Up to 4 people can play in this unique gamebook system, and each player has different points of view for some paragraphs. More specifically, there are sometimes private sections for individual players to read, and they can choose whether or not to reveal the information to their team mates. There can be up to 4 player characters, with each player controlling one or more player characters OR with more than one character being controlled by a player. The authors seem to think this an arduous task, as they recommend that only advanced players try this (hmmph). The characters are anonymous, remaining nameless through the series. This makes for some interesting situations where you can see how the authors resolve this problem when the PCs talk with NPC from their past.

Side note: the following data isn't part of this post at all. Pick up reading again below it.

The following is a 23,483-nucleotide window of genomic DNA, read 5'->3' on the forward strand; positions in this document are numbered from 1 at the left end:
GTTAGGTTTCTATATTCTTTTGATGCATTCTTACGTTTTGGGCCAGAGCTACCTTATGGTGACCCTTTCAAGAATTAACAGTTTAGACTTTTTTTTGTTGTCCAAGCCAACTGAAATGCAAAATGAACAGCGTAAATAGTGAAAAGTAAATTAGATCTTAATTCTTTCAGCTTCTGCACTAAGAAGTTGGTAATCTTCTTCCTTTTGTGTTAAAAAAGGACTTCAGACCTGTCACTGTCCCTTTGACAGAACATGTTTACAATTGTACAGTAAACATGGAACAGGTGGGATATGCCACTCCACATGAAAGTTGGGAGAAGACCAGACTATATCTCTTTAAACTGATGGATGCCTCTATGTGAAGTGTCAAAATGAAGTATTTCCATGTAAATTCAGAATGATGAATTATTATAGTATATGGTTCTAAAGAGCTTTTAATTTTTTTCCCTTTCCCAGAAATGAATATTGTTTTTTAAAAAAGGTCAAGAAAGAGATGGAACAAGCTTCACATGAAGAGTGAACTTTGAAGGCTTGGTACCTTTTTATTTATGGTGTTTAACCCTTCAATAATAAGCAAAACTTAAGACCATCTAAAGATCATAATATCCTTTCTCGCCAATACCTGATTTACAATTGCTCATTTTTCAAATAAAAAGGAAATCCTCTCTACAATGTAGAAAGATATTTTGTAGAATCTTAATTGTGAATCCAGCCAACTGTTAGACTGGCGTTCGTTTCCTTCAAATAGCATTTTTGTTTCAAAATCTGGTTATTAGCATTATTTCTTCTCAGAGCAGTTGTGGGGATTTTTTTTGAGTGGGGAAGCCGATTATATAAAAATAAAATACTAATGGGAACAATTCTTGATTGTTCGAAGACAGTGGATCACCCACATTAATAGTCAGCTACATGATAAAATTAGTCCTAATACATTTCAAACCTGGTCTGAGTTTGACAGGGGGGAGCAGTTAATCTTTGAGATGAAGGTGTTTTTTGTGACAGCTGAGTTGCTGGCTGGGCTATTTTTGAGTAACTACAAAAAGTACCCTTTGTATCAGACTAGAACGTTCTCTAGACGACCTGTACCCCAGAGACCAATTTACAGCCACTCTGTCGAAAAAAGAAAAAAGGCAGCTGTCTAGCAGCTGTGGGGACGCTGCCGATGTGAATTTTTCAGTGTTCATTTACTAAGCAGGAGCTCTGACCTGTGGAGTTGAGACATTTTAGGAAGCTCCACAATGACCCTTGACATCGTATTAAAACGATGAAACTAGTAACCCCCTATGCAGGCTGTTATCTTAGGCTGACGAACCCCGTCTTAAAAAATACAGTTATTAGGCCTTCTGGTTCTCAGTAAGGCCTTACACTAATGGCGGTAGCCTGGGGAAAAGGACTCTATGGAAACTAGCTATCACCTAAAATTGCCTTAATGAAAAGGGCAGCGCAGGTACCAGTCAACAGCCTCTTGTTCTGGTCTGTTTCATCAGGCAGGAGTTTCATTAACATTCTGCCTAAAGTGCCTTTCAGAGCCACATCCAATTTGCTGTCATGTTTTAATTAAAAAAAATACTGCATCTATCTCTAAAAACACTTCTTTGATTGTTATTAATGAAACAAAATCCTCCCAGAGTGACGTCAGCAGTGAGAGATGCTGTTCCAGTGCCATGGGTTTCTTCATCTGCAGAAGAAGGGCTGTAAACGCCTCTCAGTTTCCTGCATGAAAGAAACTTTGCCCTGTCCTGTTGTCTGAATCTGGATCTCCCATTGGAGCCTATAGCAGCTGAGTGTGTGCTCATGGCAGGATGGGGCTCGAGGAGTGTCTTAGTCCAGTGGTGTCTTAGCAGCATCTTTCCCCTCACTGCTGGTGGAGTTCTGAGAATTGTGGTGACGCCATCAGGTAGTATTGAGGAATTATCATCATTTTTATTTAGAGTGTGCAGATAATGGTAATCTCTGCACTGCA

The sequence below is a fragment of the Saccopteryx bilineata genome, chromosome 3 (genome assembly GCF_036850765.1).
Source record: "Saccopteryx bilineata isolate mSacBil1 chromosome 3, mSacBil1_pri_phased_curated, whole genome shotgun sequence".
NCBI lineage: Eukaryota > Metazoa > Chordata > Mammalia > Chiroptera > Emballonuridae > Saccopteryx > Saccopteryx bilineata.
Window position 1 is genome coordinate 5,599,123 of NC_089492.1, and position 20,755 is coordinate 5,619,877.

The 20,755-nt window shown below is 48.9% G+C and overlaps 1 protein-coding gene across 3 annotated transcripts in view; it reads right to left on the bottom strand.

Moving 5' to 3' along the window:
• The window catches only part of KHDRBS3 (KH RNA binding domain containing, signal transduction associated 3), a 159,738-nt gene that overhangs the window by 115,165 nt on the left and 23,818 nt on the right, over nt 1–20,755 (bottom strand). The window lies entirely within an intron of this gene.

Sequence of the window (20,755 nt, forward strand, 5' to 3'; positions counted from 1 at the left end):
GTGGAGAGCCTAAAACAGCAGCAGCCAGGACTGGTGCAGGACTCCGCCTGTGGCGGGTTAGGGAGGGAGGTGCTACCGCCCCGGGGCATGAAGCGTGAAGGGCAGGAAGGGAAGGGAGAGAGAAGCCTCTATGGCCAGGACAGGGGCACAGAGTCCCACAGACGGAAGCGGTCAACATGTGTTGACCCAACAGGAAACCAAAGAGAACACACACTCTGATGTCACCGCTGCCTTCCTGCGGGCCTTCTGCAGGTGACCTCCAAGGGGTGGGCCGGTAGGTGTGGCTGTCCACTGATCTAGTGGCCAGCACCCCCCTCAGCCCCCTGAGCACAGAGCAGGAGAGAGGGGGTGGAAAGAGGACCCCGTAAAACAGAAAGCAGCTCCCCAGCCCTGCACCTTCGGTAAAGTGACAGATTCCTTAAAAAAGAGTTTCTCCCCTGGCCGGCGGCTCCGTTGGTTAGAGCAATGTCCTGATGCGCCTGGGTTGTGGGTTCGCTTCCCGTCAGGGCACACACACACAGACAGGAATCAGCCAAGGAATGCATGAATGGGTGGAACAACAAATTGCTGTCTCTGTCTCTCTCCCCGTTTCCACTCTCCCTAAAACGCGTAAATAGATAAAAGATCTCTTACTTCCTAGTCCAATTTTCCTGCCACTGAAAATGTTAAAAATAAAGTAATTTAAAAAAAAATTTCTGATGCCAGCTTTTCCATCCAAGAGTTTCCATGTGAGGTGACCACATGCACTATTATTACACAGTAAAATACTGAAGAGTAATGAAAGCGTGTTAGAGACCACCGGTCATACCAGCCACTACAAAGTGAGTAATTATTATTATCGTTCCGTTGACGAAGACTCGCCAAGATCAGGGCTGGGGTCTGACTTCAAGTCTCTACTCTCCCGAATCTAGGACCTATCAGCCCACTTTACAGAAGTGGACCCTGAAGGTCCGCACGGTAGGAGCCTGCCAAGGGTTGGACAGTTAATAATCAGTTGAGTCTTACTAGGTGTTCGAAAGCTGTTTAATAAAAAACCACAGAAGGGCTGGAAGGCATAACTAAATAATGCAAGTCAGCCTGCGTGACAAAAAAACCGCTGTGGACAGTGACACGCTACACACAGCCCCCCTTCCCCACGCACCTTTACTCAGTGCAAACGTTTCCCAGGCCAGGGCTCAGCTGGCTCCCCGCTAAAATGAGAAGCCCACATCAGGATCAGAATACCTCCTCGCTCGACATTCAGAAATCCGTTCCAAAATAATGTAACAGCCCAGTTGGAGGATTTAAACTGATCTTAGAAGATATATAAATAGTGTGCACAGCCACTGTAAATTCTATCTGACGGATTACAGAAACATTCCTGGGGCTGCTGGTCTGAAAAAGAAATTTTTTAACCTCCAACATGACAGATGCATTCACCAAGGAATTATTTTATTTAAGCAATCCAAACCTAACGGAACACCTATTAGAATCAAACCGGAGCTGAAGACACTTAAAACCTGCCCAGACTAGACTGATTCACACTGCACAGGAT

There is a level and experience point system, with players gaining experience when completing a book, OR when they perform an exceptional deed. An interesting rule implemented means that the more player characters that are in play, the weaker each is. An example : In Book 4, you can choose between 1 Level 20 character, 2 Level 10 characters, 3 Level 7 characters or 4 Level 5 characters.

There are 4 unique classes - the Warrior, the Trickster, the Sage and the Enchanter. The first is your typical bash-and-hack bravo. He fights well and is a damage absorber. The second is a thief. Despite the nice sounding title of "Trickster", this character remains a thief. However, he is supposed to be a thief with a heart. Sages are monkish sorts with mystical powers. Enchanters are the obligatory mages.